In one of my favorite novels and film adaptations, A Room with a View by E.M. Forster, there's a line about how Lucy was "transfigured by Italy," where she traveled with her cousin Charlotte on the sort of extended holiday wealthy Brits indulged in during the early twentieth century. In such a way was Laura transfigured by Russia. Like Lucy, falling in love with someone she wasn't meant to was a big part of the transformation, but so too was seeing a different way of life and learning about the tenuousness of life.
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Format: Kindle Edition
The Boy on the Bridge follows a college girl named Laura, who is visiting Communist Russia as part of a study abroad program. Laura was fascinated by Russian history when she was young, but once she’s studying there, she’s disenchanted by all the government restrictions and how little the dramatic history of the country came through.

Until she meets Alyosha (aka the boy on the bridge). When Alyosha saves her from a gypsy attack, Laura gradually grows closer to him. At first they just meet up for coffee so Alyosha can show Laura around Leningrad, the city she’s staying in, and so she can practice her Russian, but as the story progresses, their love story unravels.

I received an uncorrected proof of The Boy on the Bridge at Book Expo America, and I didn’t really know what to expect from it. I thought the cover was pretty (Russia, cool!) and the blurb seemed sort of interesting, although quite clichéd. When I started reading this book, I wasn’t especially pulled into the story. Sure, it wasn’t bad, but I wasn’t eager to read it either. Through most of the book I was in this state of apathy. Only at the end did I get really into it and eager to see the fate of the characters.

Laura, for one, was very bland. She was this American girl here to study Russian and ended up dating some handsome Russian stranger, which was predictable at best. Of course, this was in the premise of the story, so it’s fine – there’s nothing wrong with that. It was just the way that she immediately saw him as this savior who embodied the spirit of Russia. It was so… ugh. She didn’t even think it was strange that a perfect stranger came up to her, saved her, and gave her his number.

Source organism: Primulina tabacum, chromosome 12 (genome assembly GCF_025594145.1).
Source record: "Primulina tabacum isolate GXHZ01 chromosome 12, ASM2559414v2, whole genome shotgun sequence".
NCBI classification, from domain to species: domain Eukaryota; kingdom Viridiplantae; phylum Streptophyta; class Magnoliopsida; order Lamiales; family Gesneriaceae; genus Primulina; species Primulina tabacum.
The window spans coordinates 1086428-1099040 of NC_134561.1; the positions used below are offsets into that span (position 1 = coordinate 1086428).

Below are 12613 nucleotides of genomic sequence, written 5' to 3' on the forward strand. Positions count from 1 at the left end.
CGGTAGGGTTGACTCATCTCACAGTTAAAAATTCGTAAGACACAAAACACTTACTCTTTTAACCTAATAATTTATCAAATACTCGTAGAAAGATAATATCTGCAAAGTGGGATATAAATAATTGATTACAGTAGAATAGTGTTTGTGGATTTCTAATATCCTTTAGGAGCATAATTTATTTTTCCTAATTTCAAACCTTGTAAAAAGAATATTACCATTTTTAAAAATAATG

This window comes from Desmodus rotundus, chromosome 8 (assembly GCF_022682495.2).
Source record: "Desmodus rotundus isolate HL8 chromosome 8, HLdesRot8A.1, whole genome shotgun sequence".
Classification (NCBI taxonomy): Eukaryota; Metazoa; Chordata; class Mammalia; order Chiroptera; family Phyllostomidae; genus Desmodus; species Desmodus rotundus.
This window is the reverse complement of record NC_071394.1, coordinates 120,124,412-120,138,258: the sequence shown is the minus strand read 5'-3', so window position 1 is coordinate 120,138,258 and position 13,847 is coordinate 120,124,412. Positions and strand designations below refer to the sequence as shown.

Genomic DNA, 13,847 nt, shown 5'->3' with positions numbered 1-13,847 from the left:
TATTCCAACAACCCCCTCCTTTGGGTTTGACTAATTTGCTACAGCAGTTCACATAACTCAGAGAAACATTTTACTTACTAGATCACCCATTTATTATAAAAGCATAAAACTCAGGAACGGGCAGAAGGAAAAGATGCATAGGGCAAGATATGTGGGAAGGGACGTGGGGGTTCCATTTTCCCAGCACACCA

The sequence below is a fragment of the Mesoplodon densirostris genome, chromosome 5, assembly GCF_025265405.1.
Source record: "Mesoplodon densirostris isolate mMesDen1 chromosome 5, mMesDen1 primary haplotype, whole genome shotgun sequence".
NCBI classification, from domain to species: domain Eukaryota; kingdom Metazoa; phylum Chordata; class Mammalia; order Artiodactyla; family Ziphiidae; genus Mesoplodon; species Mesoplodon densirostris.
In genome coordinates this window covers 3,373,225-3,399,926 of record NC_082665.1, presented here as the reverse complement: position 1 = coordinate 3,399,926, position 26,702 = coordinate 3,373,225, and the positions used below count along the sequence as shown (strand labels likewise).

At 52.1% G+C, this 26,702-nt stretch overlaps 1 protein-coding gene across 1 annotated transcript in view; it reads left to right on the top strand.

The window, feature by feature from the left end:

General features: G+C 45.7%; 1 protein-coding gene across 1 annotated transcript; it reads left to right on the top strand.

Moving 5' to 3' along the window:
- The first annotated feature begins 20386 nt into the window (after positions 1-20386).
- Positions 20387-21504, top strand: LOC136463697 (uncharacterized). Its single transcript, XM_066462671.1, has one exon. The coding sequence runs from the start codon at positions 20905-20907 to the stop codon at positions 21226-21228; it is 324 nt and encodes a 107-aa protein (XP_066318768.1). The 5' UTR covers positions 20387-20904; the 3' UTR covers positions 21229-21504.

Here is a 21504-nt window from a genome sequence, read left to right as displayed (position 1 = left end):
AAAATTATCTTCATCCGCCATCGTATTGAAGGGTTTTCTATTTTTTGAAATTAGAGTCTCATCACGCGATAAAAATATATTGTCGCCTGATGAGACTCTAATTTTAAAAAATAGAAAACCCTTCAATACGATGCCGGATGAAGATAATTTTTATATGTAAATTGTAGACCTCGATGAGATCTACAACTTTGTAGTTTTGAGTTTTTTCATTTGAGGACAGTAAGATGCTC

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By Amazon Customer on April 1, 2015
Format: Hardcover Verified Purchase
I bought this book to use in a school assignment which was to be written from a non-western view point. Even though this novel is written in an American's perspective, it is all about life in Soviet Russia. That the protagonist is American only helps the reader to see just how different Soviet Russia was.

I liked Alyosha quite a lot, but even I was never fully convinced if his motives were genuine or more selfish. The writer did an expert job at remaining ambiguous and there is plenty of evidence for either argument. I would suggest this book to anyone who is interested in YA literature.
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Format: Kindle Edition
The Boy on the Bridge is one of those books I don't really know how to react to. I wanted to read it because I thought it'd be a cute little romance set in an interesting time and place, one we don't see often in YA books. I don't know how I expected it to end, but I certainly didn't like how it did end. But that's not really where my problems with the book lie, but instead my problems stem more from the weirdness of the relationship between Alexei and Laura and the ending.

When American student Laura, who is studying in Leningrad for the semester, meets Russian artist Alexei--who goes by Aloysha--she quickly falls in love, both with him and the Russia he shows her. This sounds cute, right?? And it is, at first. Laura is in awe of the cute artist boy who seems so earnest and truthful, overeager even. But their relationship progresses into love so quickly. Instalove is not something that bothers me all that often; many times, I can really see why the relationship works. But, in this case, it is only possible that Laura falls in love with the idea of Aloysha. Their worlds are so different, and she only sees a glimpse of how he lives. She only sees that he works as an artist and romanticizes Russia's situation, flauting her school's--and the government's, at times--rules. She is constantly shown the reality of what most of the Russian citizens want from the Americans in their country, but she never questions Aloysha's motives in their relationship.

Not only is the relationship naive and formed on a romantic notion, but Aloysha's actions verge on stalking and obsession, and Laura also never picks up on it. I mean, her class goes to Moscow for a week and the boy follows them there, waiting outside of their hotel until he sees her. They can't be apart for a week? Really?